Pseudoprogression in Advanced Non-small Cell Lung Cancer Treated With Combination Chemoimmunotherapy

A Case Report

Amrit S. Gonugunta; Mitchell S. von Itzstein; David E. Gerber

Disclosures

J Med Case Reports. 2022;16(289) 

In This Article

Abstract and Introduction

Abstract

Background: Pseudoprogression, the initial apparent worsening of cancer prior to eventual improvement, is a documented feature of immune checkpoint inhibitor administration and presents a challenge to clinicians distinguishing true progression from pseudoprogression. This phenomenon does not typically occur with traditional cytotoxic chemotherapy. We present a case in which a patient treated with combination carboplatin-pemetrexed plus pembrolizumab experienced transient radiographic worsening of disease with subsequent regression.

Case Presentation: A 65-year-old never-smoking white male with advanced sarcomatoid non-small cell lung cancer (NSCLC) harboring a MET exon 14 skipping mutation and with PD-L1 tumor proportion score of 80% was initiated on combination chemotherapy plus immune checkpoint inhibitor (ICI) therapy after progression on a MET inhibitor. After two cycles of carboplatin-pemetrexed plus pembrolizumab, repeat imaging suggested disease progression. Following discontinuation of the carboplatin-pemetrexed plus pembrolizumab regimen, the patient reported improved symptoms and energy levels, which were attributed to the waning of treatment-associated toxicities. On the day prior to initiation of the next planned line of therapy, repeat imaging was preformed to provide a baseline for treatment efficacy. Imaging revealed improvement compared to the prior imaging. Chemotherapy with carboplatin-pemetrexed plus pembrolizumab was resumed, with response ongoing 8 months later.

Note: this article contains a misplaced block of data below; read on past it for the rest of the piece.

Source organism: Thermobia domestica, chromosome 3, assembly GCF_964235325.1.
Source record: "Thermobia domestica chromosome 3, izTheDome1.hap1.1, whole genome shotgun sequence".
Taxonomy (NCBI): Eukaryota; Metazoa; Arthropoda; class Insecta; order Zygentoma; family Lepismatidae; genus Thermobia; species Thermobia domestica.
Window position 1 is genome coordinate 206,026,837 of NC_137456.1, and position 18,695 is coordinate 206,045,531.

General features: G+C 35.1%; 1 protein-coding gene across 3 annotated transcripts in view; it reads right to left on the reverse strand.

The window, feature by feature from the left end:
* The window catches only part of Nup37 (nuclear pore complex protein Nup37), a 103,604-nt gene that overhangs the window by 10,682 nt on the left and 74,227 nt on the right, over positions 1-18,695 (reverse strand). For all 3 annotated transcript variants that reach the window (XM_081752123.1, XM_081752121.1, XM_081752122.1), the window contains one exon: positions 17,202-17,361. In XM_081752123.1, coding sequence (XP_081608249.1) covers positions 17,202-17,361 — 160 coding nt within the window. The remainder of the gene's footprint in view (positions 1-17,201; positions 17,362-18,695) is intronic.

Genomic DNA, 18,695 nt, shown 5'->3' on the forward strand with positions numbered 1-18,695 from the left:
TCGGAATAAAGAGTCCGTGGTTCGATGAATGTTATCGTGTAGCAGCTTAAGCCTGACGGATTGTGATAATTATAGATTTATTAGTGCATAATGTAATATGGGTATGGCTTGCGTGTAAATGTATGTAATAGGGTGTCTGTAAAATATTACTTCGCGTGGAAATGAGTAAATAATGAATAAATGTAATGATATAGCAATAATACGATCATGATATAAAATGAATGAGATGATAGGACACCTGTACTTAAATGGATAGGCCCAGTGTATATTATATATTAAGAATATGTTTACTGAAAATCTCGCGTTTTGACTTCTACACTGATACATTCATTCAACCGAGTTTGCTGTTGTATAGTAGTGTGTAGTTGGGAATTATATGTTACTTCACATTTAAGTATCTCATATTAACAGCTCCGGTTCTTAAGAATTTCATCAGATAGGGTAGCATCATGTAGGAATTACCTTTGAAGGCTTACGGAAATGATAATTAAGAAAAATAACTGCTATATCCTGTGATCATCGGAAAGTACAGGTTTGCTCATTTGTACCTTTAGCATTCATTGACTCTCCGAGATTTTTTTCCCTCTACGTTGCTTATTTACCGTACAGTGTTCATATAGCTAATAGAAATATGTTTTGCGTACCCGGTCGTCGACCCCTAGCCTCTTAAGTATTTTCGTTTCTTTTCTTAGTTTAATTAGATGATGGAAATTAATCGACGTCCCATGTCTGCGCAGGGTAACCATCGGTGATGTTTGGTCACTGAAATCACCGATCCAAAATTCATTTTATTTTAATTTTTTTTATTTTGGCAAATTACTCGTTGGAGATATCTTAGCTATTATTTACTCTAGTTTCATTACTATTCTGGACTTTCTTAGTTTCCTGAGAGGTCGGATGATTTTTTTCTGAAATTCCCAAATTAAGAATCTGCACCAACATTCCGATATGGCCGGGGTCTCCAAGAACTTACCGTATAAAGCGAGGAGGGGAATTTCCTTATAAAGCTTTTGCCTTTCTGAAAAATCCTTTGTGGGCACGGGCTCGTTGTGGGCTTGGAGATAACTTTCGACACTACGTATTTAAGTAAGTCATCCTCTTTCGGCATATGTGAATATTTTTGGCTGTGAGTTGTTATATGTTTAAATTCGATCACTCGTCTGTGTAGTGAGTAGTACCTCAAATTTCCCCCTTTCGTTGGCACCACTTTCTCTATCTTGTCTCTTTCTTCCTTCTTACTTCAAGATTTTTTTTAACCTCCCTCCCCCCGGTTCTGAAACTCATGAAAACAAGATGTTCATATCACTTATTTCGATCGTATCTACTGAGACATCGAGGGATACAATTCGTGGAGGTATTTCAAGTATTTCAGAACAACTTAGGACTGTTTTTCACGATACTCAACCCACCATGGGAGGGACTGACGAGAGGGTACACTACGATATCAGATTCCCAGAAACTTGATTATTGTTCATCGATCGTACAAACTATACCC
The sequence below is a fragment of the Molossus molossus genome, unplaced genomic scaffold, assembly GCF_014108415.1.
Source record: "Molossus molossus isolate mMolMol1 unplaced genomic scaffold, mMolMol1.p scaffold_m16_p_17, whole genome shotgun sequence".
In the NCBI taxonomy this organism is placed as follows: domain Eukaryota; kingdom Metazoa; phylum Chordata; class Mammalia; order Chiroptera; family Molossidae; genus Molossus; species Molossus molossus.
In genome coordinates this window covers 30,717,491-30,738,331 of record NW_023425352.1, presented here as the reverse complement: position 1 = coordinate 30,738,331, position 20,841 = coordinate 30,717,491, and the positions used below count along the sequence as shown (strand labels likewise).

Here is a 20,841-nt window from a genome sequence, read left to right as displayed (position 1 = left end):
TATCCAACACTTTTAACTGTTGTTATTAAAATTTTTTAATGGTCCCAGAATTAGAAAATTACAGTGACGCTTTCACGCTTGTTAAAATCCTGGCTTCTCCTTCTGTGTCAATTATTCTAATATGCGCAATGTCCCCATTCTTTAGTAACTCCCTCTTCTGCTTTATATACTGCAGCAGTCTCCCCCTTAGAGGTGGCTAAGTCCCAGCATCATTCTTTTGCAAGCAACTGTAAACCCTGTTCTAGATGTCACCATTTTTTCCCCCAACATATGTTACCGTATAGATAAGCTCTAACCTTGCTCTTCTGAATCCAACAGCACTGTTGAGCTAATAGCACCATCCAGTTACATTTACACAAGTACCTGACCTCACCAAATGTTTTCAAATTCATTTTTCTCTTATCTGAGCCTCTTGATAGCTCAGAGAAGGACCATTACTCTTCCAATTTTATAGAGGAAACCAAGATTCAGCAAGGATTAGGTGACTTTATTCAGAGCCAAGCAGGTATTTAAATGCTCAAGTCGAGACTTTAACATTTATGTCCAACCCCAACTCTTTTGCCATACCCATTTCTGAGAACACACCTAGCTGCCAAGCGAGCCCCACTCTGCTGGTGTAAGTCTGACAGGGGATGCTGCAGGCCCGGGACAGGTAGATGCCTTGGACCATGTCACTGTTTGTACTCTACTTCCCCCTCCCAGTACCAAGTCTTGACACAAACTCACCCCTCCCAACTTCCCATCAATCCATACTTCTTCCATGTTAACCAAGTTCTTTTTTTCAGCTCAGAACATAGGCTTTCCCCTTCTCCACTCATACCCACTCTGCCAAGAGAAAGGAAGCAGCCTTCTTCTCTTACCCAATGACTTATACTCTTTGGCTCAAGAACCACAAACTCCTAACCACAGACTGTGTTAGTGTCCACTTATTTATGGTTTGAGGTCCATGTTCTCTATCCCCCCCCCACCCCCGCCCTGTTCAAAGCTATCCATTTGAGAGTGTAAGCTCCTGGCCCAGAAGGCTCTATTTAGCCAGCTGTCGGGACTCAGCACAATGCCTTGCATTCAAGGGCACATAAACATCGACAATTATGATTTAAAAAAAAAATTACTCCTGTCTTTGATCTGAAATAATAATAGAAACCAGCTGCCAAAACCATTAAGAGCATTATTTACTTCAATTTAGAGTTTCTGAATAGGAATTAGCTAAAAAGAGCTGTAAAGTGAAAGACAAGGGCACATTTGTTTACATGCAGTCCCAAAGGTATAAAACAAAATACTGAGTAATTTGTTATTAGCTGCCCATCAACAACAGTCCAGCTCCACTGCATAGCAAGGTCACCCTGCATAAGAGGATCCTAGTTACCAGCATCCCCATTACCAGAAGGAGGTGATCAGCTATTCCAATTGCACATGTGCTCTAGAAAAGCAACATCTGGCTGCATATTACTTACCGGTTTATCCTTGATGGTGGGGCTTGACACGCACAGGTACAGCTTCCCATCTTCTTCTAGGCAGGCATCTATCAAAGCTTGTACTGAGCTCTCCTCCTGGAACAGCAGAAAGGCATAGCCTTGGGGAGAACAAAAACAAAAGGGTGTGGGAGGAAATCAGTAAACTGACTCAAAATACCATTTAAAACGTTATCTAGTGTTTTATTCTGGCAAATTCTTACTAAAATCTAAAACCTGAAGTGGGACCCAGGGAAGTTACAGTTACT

Conclusions: Pseudoprogression is a documented feature of ICI administration. Pseudoprogression is not typically observed in patients treated with traditional cytotoxic chemotherapy and has not yet been documented in patients treated with combination cytotoxic chemotherapy plus immunotherapy. At this time, there are no reliable means to predict or diagnose these rare events; therefore, more studies should be conducted to understand which patients are predisposed to developing this phenomenon and to increase clinical recognition.

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